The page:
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Reply #119: No need for shame...Conyers said Ohio was a stinking rotten electoin. [View All]

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autorank Donating Member (1000+ posts) Send PM | Profile | Ignore Tue Oct-11-05 10:23 PM
Response to Reply #82
119. No need for shame...Conyers said Ohio was a stinking rotten electoin.
He said that Republican strategies affected hundreds of thousands of votes (in mostly minority districts). Read the report. Your positions are hardly the type that are wrapped in the glory of a great American politician. He want there after the election, he was the only official investigation of Ohio that was on the scene. He did so, I'm sure, at risk of limb and life...and then the great man starts a blog and keeps going in all the right directions...

Preserving Democracy: What Went Wrong In Ohio

We have found numerous, serious election irregularities in the Ohio presidential election, which resulted in a significant disenfranchisement of voters. Cumulatively, these irregularities, which affected hundreds of thousand of votes and voters in Ohio, raise grave doubts regarding whether it can be said the Ohio electors selected on December 13, 2004, were chosen in a manner that conforms to Ohio law, let alone federal requirements and constitutional standards.

This report, therefore, makes three recommendations:
(1) consistent with the requirements of the United States Constitution concerning the counting of electoral votes by Congress and Federal law implementing these requirements, there are ample grounds for challenging the electors from the State of Ohio;
(2) Congress should engage in further hearings into the widespread irregularities reported in Ohio; we believe the problems are serious enough to warrant the appointment of a joint select Committee of the House and Senate to investigate and report back to the Members; and (3) Congress needs to enact election reform to restore our people's trust in our democracy. These changes should include putting in place more specific federal protections for federal elections, particularly in the areas of audit capability for electronic voting machines and casting and counting of provisional ballots, as well as other needed changes to federal and state election laws.

With regards to our factual finding, in brief, we find that there were massive and unprecedented voter irregularities and anomalies in Ohio. In many cases these irregularities were caused by intentional misconduct and illegal behavior, much of it involving Secretary of State J. Kenneth Blackwell, the co-chair of the Bush-Cheney campaign in Ohio.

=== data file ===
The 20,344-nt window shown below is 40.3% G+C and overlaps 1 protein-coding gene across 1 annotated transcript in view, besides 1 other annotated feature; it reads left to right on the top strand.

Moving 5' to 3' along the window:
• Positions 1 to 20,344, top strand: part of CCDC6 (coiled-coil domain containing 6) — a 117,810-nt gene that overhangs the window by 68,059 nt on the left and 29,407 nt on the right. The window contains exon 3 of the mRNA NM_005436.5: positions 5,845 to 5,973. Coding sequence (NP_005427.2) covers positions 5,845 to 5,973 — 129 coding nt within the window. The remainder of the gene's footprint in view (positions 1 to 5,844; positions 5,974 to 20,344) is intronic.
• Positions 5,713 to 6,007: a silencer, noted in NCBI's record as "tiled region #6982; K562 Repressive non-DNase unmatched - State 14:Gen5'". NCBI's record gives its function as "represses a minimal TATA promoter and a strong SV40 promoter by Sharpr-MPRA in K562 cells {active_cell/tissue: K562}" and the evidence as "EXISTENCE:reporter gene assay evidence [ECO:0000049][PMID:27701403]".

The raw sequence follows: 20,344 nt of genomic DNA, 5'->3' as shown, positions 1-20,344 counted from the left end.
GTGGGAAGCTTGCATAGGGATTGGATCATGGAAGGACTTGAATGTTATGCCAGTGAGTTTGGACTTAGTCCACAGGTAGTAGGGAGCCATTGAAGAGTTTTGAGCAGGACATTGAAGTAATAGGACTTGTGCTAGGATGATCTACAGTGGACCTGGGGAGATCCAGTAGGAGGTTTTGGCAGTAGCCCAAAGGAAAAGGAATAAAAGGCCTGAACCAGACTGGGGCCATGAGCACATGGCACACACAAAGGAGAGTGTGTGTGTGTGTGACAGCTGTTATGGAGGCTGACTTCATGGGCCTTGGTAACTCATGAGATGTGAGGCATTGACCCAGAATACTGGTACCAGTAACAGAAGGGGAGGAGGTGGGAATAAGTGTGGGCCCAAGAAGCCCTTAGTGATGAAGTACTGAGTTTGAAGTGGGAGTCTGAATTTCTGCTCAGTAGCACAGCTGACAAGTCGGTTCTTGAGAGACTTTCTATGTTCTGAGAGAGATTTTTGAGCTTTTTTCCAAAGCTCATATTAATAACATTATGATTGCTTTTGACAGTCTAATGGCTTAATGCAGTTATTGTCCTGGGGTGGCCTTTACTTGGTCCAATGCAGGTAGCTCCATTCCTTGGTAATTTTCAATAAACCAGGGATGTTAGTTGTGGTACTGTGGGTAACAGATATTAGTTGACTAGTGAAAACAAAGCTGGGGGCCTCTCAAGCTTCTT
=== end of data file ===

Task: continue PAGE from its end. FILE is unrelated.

First, in the run up to election day, the following actions by Mr. Blackwell, the Republican Party and election officials disenfranchised hundreds of thousands of Ohio citizens, predominantly minority and Democratic voters:

* The misallocation of voting machines led to unprecedented long lines that disenfranchised scores, if not hundreds of thousands, of predominantly minority and Democratic voters. This was illustrated by the fact that the Washington Post reported that in Franklin County, "27 of the 30 wards with the most machines per registered voter showed majorities for Bush. At the other end of the spectrum, six of the seven wards with the fewest machines delivered large margins for Kerry." (See Powell and Slevin, supra). Among other things, the conscious failure to provide sufficient voting machinery violates the Ohio Revised Code which requires the Boards of Elections to "provide adequate facilities at each polling place for conducting the election."
* Mr. Blackwell's decision to restrict provisional ballots resulted in the disenfranchisement of tens, if not hundreds, of thousands of voters, again predominantly minority and Democratic voters. Mr. Blackwell's decision departed from past Ohio law on provisional ballots, and there is no evidence that a broader construction would have led to any significant disruption at the polling places, and did not do so in other states.
* Mr. Blackwell's widely reviled decision to reject voter registration applications based on paper weight may have resulted in thousands of new voters not being registered in time for the 2004 election.
* The Ohio Republican Party's decision to engage in preelection "caging" tactics, selectively targeting 35,000 predominantly minority voters for intimidation had a negative impact on voter turnout. The Third Circuit found these activities to be illegal and in direct violation of consent decrees barring the Republican Party from targeting minority voters for poll challenges.
* The Ohio Republican Party's decision to utilize thousands of partisan challengers concentrated in minority and Democratic areas likely disenfranchised tens of thousands of legal voters, who were not only intimidated, but became discouraged by the long lines. Shockingly, these disruptions were publicly predicted and acknowledged by Republican officials: Mark Weaver, a lawyer for the Ohio Republican Party, admitted the challenges "can't help but create chaos, longer lines and frustration."
* Mr. Blackwell's decision to prevent voters who requested absentee ballots but did not receive them on a timely basis from being able to receive provisional ballots 6 likely disenfranchised thousands, if not tens of thousands, of voters, particularly seniors. A federal court found Mr. Blackwell's order to be illegal and in violation of HAVA.
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